Nature Study Reading Society
The Nature Study Reading Society is devoted to reading and discussing an array of nature books. Book group discussions are generally held on the second Friday every other month from 11 a.m. to 12 p.m. in the Reading Room of the Lora M. Robins Library. For more information, or to join the group contact Katarina Spears, library and archives manager, at firstname.lastname@example.org or call 804-262-9887 x342.
Sounds Wild and Broken: Sonic Marvels, Evolution’s Creativity, and the Crisis of Sensory Extinction
By David George Haskell
Diary of a Young Naturalist
By Dara McAnulty
Sept. 9, 2022
Saving Wild: Inspiration from 50 Leading Conservationists
Edited by Lori Robinson
Nov. 11, 2022
Coyote America: A Natural and Supernatural History
By Dan Flores
Jan. 13, 2023
The Nature of Oaks: The Rich Ecology of Our Most Essential Native Trees
By Douglas W. Tallamy
March 10, 2023
The World Without Us
By Alan Weisman
March 11, 2022
The Language of Butterflies: How Thieves, Hoarders, Scientists, and Other Obsessives Unlocked the Secrets of the World’s Favorite Insect
by Wendy Williams
Erosion: Essays of Undoing
by Terry Tempest Williams
Williams sizes up the continuing assaults on America’s public lands and the erosion of our commitment to the open space of democracy.
by Richard Powers
The Overstory, the winner of the 2019 Pulitzer Prize in Fiction, is an impassioned work of activism and resistance that is also a paean to the natural world.
World of Wonders: In Praise of Fireflies, Whale Sharks, and Other Astonishments
by Aimee Nezhukumatathil
Owls of the Eastern Ice: A Quest to Find and Save the World’s Largest Owl
by Jonathan C. Slaught
Life List: A Woman’s Quest for the Most Amazing Birds
by Olivia Gentile
A frustrated housewife sets out to see more bird species than anyone in history—and ends up risking her life again and again in the wildest places on earth.
Rain: A Natural and Cultural History
by Cynthia Barnett
It is the subject of countless poems and paintings; the top of the weather report; the source of the world’s water. Yet this is the first book to tell the story of rain.
Martin Doyle tells the epic story of America and its rivers, from the U.S. Constitution’s roots in interstate river navigation, the origins of the Army Corps of Engineers, the discovery of gold in 1848, and the construction of the Hoover Dam and the TVA during the New Deal, to the failure of the levees in Hurricane Katrina and the water wars in the west.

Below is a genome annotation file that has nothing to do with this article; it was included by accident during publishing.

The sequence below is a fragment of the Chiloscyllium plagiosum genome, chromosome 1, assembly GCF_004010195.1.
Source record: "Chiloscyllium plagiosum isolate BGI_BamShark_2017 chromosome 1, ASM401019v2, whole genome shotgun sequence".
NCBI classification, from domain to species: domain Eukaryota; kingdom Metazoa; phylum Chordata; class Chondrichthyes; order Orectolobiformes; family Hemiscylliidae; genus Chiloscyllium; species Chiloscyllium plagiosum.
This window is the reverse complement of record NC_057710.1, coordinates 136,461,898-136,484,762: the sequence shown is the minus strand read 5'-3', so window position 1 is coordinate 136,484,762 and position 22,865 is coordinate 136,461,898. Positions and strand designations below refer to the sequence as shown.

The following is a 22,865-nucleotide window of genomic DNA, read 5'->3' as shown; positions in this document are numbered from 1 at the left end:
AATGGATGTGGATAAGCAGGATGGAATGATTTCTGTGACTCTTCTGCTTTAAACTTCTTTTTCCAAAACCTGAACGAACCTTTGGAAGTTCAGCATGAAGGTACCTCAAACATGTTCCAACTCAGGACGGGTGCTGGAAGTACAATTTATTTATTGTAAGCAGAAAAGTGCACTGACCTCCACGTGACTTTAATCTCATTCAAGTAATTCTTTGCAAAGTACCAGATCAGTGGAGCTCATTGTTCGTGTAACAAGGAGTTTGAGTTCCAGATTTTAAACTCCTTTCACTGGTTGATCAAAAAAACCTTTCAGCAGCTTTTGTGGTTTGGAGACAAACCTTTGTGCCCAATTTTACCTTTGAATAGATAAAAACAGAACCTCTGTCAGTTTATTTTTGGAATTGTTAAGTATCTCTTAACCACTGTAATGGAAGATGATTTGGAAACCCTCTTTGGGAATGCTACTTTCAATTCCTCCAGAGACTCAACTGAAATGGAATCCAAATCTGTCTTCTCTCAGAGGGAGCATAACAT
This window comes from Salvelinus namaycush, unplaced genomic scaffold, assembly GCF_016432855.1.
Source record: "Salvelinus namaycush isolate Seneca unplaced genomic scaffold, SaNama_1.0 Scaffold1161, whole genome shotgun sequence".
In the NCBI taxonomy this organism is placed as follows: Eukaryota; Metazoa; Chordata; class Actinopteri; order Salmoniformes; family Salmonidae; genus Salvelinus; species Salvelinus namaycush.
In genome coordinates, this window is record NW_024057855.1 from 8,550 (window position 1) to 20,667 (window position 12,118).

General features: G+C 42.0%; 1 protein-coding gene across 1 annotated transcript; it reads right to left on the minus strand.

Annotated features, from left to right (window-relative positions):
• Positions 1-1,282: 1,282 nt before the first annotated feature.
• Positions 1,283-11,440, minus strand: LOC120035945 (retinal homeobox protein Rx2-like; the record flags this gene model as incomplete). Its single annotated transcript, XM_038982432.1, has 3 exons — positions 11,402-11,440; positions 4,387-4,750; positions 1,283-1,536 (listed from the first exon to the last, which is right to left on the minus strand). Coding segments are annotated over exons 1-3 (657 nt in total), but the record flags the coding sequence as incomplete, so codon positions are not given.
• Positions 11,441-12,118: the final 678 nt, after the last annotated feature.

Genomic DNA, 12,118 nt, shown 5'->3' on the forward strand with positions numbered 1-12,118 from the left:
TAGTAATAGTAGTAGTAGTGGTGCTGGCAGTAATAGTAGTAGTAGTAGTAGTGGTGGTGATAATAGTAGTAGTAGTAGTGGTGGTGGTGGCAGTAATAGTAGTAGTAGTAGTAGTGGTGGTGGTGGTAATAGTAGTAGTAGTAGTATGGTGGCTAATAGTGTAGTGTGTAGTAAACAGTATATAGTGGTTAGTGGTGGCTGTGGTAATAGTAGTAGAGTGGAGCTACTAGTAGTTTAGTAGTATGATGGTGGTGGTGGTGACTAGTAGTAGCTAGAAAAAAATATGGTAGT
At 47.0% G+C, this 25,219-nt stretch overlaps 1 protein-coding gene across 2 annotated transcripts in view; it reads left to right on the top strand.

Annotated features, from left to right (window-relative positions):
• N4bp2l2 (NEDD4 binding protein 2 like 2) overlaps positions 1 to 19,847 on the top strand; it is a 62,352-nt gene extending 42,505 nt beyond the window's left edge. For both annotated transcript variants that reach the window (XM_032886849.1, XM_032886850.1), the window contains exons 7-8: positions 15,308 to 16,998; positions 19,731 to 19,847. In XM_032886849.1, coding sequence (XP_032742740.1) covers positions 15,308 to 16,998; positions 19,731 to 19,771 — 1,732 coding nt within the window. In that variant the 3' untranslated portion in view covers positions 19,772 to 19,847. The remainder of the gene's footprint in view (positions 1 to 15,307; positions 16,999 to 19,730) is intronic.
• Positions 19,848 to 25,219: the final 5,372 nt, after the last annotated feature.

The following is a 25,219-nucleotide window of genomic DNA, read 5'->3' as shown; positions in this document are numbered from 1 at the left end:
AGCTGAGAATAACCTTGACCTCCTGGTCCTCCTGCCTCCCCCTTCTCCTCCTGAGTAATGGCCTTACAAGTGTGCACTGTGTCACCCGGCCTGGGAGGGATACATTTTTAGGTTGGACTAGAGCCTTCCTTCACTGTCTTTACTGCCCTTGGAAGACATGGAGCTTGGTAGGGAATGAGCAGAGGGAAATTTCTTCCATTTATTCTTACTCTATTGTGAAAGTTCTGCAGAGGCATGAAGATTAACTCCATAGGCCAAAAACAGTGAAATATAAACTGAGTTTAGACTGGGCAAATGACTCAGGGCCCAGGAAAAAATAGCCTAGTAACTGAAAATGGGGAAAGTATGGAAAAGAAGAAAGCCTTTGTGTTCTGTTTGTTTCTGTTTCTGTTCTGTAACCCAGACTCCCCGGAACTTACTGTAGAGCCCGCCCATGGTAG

Braiding Sweetgrass: Indigenous Wisdom, Scientific Knowledge and the Teachings of Plants
by Robin Wall Kimmerer
As a botanist, Robin Wall Kimmerer has been trained to ask questions of nature with the tools of science. As a member of the Citizen Potawatomi Nation, she embraces the notion that plants and animals are our oldest teachers. In Braiding Sweetgrass, Kimmerer brings these two lenses of knowledge together to take us on “a journey that is every bit as mythic as it is scientific, as sacred as it is historical, as clever as it is wise” (Elizabeth Gilbert).
Chesapeake Requiem is an intimate look at the island’s past, present and tenuous future, by an acclaimed journalist who spent much of the past two years living among Tangier’s people, crabbing and oystering with its watermen, and observing its long traditions and odd ways.
A Naturalist at Large: The Best Essays of Bernd Heinrich
by Bernd Heinrich
From one of the finest scientist/writers of our time comes an engaging record of a life spent in close observation of the natural world, one that has yielded “marvelous, mind-altering” (Los Angeles Times) insight and discoveries.
Macfarlane explores place-words: terms for aspects of landscape, nature, and weather, drawn from dozens of languages and dialects of the British Isles.
The Sea Around Us
by Rachel Carson
Originally published in 1951, Carson’s book provides a timely reminder of both the fragility and the centrality of the ocean and the life that abounds within it.
This groundbreaking biography tells the story of the physician who built America’s first botanical garden.